WASHINGTON – The Senate on Monday cleared the way for a final vote on Arizona Supreme Court Justice Andrew Hurwitz’s nomination to fill one of two empty seats on the 9th U.S. Circuit Court of Appeals.
The 60-31 vote to limit debate on Hurwitz’s nomination came in the face of arguments that the Senate should exercise “some caution” before “appointing another liberal to the court.”
Sen. Mike Lee, R-Utah, repeated arguments he made before the Judiciary Committee approved Hurwitz’s nomination in March. Lee said he was concerned by Hurwitz’s involvement as a law clerk in the drafting of an opinion almost 40 years ago that supported abortion rights.
But Sen. Dianne Feinstein, D-Calif., said Hurwitz should be judged on his judicial record, noting that “not once has an opinion he’s written been overturned by a higher court.”
The vote to invoke cloture fell largely along party lines, with one Democrat and 30 Republicans voting to continue debate. Eight Republicans – including both Arizona senators – and 52 Democrats voted to cut off debate, meaning an up-or-down vote on the nomination could come in the next few days.
Arizona Sens. John McCain and Jon Kyl have both expressed strong support for Hurwitz. At Hurwitz’s Judiciary Committee hearing, Kyl said it it is “obvious” to those who know the judge why his nomination had been given the highest rating by the bar association, and he called it “unfair” Monday to dredge up the 40-year-old opinion.
“His opinions are well considered, based on the law, well written and generally a part of a consensus court,” Kyl said, according to a transcript of floor remarks Monday. “I absolutely, totally believe that he will decide cases based on the merits of the case and the facts of the law, not based on the politics.”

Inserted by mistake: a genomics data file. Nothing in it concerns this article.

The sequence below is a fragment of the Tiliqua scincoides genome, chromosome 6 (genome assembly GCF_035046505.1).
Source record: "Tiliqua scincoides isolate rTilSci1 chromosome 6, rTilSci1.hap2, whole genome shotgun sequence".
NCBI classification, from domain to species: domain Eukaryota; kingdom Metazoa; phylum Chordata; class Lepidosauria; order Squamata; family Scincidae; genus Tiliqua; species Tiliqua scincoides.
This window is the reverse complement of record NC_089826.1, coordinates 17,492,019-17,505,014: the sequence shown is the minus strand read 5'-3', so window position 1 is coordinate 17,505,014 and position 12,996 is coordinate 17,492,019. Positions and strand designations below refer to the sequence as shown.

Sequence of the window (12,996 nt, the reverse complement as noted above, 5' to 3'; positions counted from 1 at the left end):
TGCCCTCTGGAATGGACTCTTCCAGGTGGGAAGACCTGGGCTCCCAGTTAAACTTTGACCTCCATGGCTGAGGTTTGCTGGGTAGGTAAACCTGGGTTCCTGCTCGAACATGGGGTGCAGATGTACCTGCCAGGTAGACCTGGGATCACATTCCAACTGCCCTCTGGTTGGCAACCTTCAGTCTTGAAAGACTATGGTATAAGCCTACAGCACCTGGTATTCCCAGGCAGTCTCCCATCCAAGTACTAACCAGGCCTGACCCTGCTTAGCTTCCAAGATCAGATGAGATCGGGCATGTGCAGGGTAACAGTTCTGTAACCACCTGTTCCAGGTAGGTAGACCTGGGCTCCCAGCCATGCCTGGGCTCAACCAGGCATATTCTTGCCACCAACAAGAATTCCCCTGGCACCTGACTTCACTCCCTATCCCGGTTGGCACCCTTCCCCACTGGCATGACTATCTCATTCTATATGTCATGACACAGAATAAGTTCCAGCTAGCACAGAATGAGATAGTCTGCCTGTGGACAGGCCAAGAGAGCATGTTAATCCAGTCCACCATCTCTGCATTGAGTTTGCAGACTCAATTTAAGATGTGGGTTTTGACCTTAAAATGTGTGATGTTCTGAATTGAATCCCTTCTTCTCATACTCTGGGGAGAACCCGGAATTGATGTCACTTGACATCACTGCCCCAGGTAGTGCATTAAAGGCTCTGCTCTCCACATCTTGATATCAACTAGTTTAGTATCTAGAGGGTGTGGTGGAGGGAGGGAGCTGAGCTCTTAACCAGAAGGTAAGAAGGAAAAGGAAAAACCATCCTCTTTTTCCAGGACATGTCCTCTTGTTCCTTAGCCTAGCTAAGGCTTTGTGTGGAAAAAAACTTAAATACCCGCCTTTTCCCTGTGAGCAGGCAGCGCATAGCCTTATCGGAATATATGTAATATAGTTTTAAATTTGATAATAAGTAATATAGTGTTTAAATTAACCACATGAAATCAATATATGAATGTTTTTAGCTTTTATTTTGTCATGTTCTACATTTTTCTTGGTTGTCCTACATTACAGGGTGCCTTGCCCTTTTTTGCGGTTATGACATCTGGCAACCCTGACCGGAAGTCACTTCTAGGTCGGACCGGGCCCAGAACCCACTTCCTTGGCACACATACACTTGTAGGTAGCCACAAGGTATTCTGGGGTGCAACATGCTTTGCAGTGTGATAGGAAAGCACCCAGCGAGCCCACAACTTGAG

That support for Hurwitz was echoed Monday by members of Arizona’s legal community.
“On merits, Justice Hurwitz has been a fine judge and proven that he would do a great job if he were to be appointed for the 9th circuit,” said Joe Kanefield, president of the State Bar of Arizona.
Hurwitz was appointed to the state Supreme Court in 2003 and became vice chief justice in 2009. He has taught as an adjunct professor at the Sandra Day O’Connor College of Law at Arizona State University for more than 30 years.
“Hurwitz has served Arizona as a professor, as a lawyer and as a judge. He is one of the great legal minds of the state,” said Doug Sylvester, the dean of the law school.
Hurwitz has been nominated to fill the seat of Judge Mary Schroeder, who retired at the end of 2011. It is one of two vacant seats on the circuit, the largest in the country with 29 judges handling cases from nine states and two U.S. territories.
A spokesman for the court said it would welcome the approval of Hurwitz’s nomination to help relieve the court’s heavy workload.
“He has attained a very high position in judicial ranks of Arizona and you don’t get there without being a high-caliber legal mind,” said David Madden, the court spokesman.
While Hurwitz’s nomination has been cleared for a vote, the nomination of another prospective federal judge from Arizona continues to languish. The White House nominated Rosemary Marquez last June to fill a seat on the overburdened U.S. District Court for Arizona, but she has not yet had a hearing before the Judiciary Committee.
Jennifer Guerin Zipps, who was nominated to the district court at the same time as Marquez, was confirmed by the full Senate in October. Hurwitz was nominated Nov. 2 and was approved by March 1 by the committee.